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But thanks to the efforts of our union, we were able to place all other affected workers into open DPH positions and other SEIU-represented agencies. We expect the legislature will take action on this agreement soon. Last October, we proposed to host Statewide DPH Labor-Management meetings every other month, and made progress in addressing safety and staffing issues within the For Families program.
We were also able to move the hiring process along to get more staff into open social work positions at Mass Hospital School, and opened dialogue for alternative work schedules and DPH budget expectations. Positive changes within Chelsea Soldiers Home offered another great achievement this year.
We successfully pushed management to hire more social work staff to help reduce workloads and create a more safe and secure environment for everyone. Members had complaints about the unsafe conditions in the building that were affecting their health, and our union was able to work with management to make the necessary changes and greatly improve the site.
Thank you one and all for stepping up under tough circumstances. This past year has been very challenging and full of many changes — and we expect more in the coming year. New systems are in place, the web unitsare disbanding, and sometimes it feels like the only thing we can count on at DTA is change.
Despite this constant evolution, we were able to negotiate a strong three-year contract that includes a host of gains. There are other moves being worked on as well — including Brockton, Salem, Framingham and Springfield.
The new EDM system started this year, and we hope it will work with a hour turnaround in the near future. The new SNAP service delivery system will begin in late October — meaning no more individualized caseloads. Three groups of workers will now process the work. This will be a major change from the way we have done things in the past, but it does present some potential.
For me, it has been a privilege to represent all of you and to be involved in the negotiation of the Alliance Contract on your behalf. And I ask for your continued support as we take on new tasks to ensure staff at EEC succeed through this process. I want to take this opportunity to give special thank you to the Chapter Board members and Stewards for your active participation. Best of luck to long-time chapter member, Ellen Foley in her retirement, and to all the EEC members who have retired this year.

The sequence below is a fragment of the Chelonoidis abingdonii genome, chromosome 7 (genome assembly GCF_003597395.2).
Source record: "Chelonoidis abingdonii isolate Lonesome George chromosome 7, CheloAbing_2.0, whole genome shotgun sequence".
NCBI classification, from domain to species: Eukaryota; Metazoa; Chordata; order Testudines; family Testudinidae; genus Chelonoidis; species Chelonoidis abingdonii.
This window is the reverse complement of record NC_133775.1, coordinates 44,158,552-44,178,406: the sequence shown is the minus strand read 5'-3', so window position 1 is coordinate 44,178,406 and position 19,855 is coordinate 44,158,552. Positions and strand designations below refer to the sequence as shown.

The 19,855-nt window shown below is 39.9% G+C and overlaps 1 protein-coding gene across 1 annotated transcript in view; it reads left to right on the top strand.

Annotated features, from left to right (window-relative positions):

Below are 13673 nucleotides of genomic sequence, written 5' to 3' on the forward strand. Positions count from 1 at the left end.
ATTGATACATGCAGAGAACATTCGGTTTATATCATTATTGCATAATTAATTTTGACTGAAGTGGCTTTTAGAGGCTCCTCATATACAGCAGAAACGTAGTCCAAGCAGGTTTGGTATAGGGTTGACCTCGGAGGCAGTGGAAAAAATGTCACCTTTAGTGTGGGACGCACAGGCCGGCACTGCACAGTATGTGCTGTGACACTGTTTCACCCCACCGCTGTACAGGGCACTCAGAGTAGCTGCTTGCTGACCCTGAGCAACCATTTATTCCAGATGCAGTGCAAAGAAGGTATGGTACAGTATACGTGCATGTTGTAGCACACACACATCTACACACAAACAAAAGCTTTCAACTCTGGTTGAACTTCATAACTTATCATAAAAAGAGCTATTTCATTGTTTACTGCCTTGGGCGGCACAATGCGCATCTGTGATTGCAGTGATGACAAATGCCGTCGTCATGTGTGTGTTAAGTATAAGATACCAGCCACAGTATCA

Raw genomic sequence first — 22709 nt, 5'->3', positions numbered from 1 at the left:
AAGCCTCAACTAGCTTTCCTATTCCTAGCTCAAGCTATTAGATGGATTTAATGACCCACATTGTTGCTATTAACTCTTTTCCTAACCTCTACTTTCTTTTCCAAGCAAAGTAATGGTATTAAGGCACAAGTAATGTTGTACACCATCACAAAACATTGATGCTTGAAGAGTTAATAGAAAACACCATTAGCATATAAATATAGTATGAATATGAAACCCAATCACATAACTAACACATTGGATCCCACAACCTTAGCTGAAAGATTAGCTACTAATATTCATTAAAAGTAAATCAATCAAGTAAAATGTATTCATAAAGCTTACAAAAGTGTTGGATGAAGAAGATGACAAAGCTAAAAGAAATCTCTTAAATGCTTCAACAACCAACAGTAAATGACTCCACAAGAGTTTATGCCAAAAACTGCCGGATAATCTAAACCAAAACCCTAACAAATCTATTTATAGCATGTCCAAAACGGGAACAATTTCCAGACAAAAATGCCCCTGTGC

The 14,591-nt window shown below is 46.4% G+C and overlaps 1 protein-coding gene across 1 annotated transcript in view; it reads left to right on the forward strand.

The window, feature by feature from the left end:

Thank you for allowing me to serve you — and for your ongoing support! I am grateful for the many opportunities to meet new people and learn about the union on a more intense level.
For example, we began holding a series of informational meetings around the state as a result of the conference, the first of which was held this May in Concord. We are looking forwardto continuing these meetings throughout the fall. Our monthly Chapter Board meeting locations were changed to a more central location in Milford, attracting some much-appreciated new participants.
Statewide Labor-Management meetings with upper level managers have also continued on a regular basis, and I am glad to report that they have been cooperative, collaborative and productive in finding ways to achieve mutually-beneficial results. Check out the DOC intranet to view updated information, or visit http: The IST websites are a work in progress, and will continue to be improved.
There are many ways to get involved in our union. From attending Chapter Board meetings to volunteering as a contact person at your worksite, there are so many ways to make a difference. Please consider how you might contribute your skills and talents.
We began implementation of the Affordable Care Act in January, and the transition was less than smooth. Many workers experienced computer system malfunctions that forced a number of workarounds — and we expect to face similar challenges with the new rollout this fall.
The new system, set for launch soon, has yet to be fully tested as of this writing. Approximatelyclients will have to reapply for benefits, and most are likely to see a downgrade in coverage — meaning those of us on telephone duty will face confused and angry callers.
Despite the challenges we have faced over the last year, our Chapter has also seen a number of small, but significant, victories. Our union won two promotional grievances and downgraded an unnecessary suspension to a formal warning.
We were also able to settle 22 year-old grievances over Welfare caseloads, and hope to see financial awards soon. Over the course of the next year, our Chapter will work to implement the new Alternative Work Options section of the contract — specifically the four-day workweek.
We will be actively involved in the relocation of the Springfield MEC at the end ofand plan to file Unfair Labor Charges over the outsourcing of our work to Optum and its subcontractors.
As part of the new contract, a pool of money was established to resolve inequities in various agencies. Their response so far has been general fear of a salary clash with managers, as some union members currently earn more than members of the management team. Thank you to new stewards Gessica Brunot, Alysia Campbell, Caitlin Giuggio and Ronald Lerned for volunteering to take on a leadership role in the workplaces. Thanks also to the following stewards for being involved and keeping the Chapter leadership informed of the day-to-day issues in offices across the state: As always, the MassHealth Chapter is looking for more people to get involved in Local as stewards, Chapter Board members and in the many important Union committees.